23. Mary Jean Amon & Luis H. Favela (2015). The Complex Experience of Touching Metallic, Damp, and Slimy Things. Theory and Psychology 25:543-545.
    The importance of touch to mammalian survival and well-being cannot be overstated. The capacity for action depends on the sense of touch, which is a necessary feature of an animal’s being-in-the-world (O’Shaughnessy, 1989, pp. 38–39). Interpersonal touch has been shown to be an important part of human welfare, including disease prevention and treatment (see Field, 2001 for review). Throughout a mammal’s lifespan, social relation- ships are also mediated by touch behavior (see Thayer, 1986 for review). Given these facts, the sense (...)
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  24. Raymond J. Anable (1947). Philosophical Psychology, with Related Readings. New York, D. X. Mcmullen Co..
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  25. Cameron Anderson & Dacher Keltner (2001). The Role of Empathy in the Formation and Maintenance of Social Bonds. Behavioral and Brain Sciences 25 (1):21-22.
    A primary function of empathy is to help individuals form and maintain social bonds. Empathy should thus occur only when individuals seek to solidify social bonds, and not in response to any opportunity to process others' emotions. Empathy should also involve only certain types of emotion – specifically, emotions that facilitate social bonds – and not any and all types of emotion.
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  26. John R. Anderson & Alison Gopnik, Marshall M. Weinberg Conference: The Future of Cognitive Science - Thursday Afternoon (Oct. 16, 2008) Session: John R. Anderson and Alison Gopnik. [REVIEW]
    Six leading experts speak about the future of cognitive science.
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  27. James Rowland Angell (1907). The Province of Functional Psychology. Psychological Review 14:61-91.
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  28. William H. Angoff (1987). Philosophical Issues of Current Interest to Measurement Theorists. Theoretical and Philosophical Psychology 7 (2):112-122.
    The research interests of measurement theorists in psychology are, expectedly, largely methodological, entailing a search for improved ways of applying statistical principles and methods to problems of measurement. However, these theorists are fundamentally psychologists, and their interests are, also expectedly, rooted in the substantive areas in psychology and education in which their methods are applied. Several such areas are of particular importance today, provoking continuing discussion at a broad range of conceptual and methodological levels. Among the most perplexing of these (...)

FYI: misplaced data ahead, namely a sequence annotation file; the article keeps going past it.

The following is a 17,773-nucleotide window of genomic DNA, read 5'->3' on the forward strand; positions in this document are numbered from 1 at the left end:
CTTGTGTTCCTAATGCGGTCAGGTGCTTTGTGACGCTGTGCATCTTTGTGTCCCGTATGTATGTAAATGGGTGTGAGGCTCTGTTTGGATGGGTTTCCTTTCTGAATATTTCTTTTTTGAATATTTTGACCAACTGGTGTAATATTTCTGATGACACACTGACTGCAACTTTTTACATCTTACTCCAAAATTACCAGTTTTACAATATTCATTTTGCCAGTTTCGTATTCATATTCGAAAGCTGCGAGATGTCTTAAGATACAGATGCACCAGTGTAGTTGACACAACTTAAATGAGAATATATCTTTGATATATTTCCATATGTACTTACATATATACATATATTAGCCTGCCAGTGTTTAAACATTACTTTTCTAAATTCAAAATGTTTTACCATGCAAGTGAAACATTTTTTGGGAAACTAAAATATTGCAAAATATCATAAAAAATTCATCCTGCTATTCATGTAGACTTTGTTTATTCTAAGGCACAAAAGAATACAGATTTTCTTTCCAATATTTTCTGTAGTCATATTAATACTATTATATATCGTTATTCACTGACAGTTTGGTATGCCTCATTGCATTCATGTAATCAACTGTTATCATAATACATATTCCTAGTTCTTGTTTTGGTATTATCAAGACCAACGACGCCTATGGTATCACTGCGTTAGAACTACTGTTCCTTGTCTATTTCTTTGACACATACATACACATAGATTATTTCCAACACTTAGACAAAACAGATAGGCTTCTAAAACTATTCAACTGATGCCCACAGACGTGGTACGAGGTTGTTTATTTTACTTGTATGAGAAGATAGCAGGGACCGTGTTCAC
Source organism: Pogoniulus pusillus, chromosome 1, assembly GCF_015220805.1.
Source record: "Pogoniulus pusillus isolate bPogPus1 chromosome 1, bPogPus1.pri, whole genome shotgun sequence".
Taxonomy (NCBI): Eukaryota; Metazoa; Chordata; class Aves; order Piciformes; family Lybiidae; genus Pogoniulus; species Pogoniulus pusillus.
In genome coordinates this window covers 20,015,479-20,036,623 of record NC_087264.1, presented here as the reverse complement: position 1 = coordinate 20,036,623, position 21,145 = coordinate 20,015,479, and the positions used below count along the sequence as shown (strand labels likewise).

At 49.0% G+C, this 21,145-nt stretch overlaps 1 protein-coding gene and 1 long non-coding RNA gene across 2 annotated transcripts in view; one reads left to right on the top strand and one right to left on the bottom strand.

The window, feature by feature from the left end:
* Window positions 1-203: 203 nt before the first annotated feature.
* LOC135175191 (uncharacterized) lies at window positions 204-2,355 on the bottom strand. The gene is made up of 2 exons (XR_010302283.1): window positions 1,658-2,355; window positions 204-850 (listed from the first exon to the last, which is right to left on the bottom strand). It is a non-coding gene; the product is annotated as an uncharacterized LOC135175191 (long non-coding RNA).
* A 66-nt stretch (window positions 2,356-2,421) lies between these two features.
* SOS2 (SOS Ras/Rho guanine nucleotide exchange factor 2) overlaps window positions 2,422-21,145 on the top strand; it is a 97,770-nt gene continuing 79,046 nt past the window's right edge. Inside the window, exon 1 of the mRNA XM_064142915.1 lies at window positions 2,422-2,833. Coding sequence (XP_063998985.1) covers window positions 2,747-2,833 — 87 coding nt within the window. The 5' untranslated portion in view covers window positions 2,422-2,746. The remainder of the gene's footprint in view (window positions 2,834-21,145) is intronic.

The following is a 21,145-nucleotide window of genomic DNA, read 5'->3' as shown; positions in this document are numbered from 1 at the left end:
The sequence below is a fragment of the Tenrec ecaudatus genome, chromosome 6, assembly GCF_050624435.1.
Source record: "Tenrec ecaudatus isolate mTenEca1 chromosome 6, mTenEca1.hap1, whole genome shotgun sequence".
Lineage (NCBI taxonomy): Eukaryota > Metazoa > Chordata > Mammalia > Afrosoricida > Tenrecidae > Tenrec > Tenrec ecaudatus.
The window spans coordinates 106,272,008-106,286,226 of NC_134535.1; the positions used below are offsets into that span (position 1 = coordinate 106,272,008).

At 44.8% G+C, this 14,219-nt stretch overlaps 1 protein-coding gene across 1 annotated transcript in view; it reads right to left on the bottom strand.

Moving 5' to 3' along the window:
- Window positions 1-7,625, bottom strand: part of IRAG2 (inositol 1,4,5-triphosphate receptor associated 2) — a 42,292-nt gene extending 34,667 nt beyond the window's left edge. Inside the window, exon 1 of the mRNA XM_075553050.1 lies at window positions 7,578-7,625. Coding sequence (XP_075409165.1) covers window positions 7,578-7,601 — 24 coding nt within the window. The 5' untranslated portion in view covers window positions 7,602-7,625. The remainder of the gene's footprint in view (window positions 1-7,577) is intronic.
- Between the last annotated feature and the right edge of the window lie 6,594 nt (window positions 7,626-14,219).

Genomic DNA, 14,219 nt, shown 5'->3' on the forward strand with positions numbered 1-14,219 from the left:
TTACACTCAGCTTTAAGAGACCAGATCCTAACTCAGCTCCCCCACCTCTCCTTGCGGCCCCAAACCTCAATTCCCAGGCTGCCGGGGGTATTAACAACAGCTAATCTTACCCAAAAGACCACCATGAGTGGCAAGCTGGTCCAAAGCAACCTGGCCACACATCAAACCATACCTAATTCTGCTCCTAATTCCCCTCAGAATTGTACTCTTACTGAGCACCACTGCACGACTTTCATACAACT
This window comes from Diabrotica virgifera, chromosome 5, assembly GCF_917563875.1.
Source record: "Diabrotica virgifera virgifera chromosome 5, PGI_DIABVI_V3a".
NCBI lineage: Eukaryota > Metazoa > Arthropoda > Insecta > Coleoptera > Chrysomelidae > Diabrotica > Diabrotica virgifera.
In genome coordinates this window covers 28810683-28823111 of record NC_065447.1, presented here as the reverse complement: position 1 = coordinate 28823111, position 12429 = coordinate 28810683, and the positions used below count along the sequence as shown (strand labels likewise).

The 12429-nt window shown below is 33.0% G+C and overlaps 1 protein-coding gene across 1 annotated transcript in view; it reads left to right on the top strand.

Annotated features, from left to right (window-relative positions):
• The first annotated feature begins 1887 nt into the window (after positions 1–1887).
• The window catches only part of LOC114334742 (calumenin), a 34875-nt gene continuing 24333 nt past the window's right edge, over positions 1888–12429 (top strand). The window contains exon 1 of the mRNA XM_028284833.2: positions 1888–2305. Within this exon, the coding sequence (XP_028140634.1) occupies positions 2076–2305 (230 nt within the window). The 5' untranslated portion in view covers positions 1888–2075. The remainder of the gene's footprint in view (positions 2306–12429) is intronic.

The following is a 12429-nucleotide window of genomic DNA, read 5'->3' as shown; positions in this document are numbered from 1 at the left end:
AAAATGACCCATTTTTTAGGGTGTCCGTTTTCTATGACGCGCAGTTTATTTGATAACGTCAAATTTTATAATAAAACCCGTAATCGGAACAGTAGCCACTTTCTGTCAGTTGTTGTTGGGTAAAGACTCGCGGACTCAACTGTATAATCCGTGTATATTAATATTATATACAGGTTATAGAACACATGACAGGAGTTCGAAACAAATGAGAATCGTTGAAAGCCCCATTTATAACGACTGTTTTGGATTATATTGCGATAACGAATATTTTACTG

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  29. G. E. M. Anscombe, Heikki Nyman & G. H. Von Wright (eds.) (1980). Remarks on the Philosophy of Psychology. John Wiley & Sons.
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  30. Mark S. Anspach (1991). An Individual Replies. Theoretical and Philosophical Psychology 11 (2):120-121.
    The author responds to Sampson's reply to the author's comments on Sampson's writings concerning the theory of person. The author clarifies his own position on Western society's impact on the theory in face of Sampson's disagreements. 2012 APA, all rights reserved).
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  31. Louise Antony (1991). A Pieced Quilt: A Critical Discussion of Stephen Schiffer'sRemnants of Meaning. Philosophical Psychology 4 (1):119-137.
    Abstract Stephen Schiffer, in his recent book, Remnants of Meaning, argues against the possibility of any compositional theory of meaning for natural language. Because the argument depends on the premise that there is no possible naturalistic reduction of the intentional to the physical, Schiffer's attack on theories of meaning is of central importance for theorists of mind. I respond to Schiffer's argument by showing that there is at least one reductive account of the mental that he has neglected to consider?the (...)